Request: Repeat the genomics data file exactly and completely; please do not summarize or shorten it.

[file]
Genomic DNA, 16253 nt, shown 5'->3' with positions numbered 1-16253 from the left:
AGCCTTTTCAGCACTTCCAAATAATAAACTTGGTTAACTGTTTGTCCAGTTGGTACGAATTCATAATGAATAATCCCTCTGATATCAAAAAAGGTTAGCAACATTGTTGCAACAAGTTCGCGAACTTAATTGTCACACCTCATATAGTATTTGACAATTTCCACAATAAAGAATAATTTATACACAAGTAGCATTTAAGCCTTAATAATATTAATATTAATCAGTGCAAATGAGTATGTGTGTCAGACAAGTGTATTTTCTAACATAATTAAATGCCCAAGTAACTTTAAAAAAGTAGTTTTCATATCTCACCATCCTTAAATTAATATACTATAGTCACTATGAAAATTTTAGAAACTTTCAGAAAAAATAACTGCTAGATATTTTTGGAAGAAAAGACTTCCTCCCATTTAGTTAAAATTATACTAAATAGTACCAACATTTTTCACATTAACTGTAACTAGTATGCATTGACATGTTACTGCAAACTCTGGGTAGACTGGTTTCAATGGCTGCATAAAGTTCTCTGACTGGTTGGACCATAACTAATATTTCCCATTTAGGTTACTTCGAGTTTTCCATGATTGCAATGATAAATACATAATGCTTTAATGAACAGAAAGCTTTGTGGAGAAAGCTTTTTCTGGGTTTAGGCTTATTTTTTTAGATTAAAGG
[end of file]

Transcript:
Genomic DNA, 16253 nt, shown 5'->3' with positions numbered 1-16253 from the left:
AGCCTTTTCAGCACTTCCAAATAATAAACTTGGTTAACTGTTTGTCCAGTTGGTACGAATTCATAATGAATAATCCCTCTGATATCAAAAAAGGTTAGCAACATTGTTGCAACAAGTTCGCGAACTTAATTGTCACACCTCATATAGTATTTGACAATTTCCACAATAAAGAATAATTTATACACAAGTAGCATTTAAGCCTTAATAATATTAATATTAATCAGTGCAAATGAGTATGTGTGTCAGACAAGTGTATTTTCTAACATAATTAAATGCCCAAGTAACTTTAAAAAAGTAGTTTTCATATCTCACCATCCTTAAATTAATATACTATAGTCACTATGAAAATTTTAGAAACTTTCAGAAAAAATAACTGCTAGATATTTTTGGAAGAAAAGACTTCCTCCCATTTAGTTAAAATTATACTAAATAGTACCAACATTTTTCACATTAACTGTAACTAGTATGCATTGACATGTTACTGCAAACTCTGGGTAGACTGGTTTCAATGGCTGCATAAAGTTCTCTGACTGGTTGGACCATAACTAATATTTCCCATTTAGGTTACTTCGAGTTTTCCATGATTGCAATGATAAATACATAATGCTTTAATGAACAGAAAGCTTTGTGGAGAAAGCTTTTTCTGGGTTTAGGCTTATTTTTTTAGATTAAAGG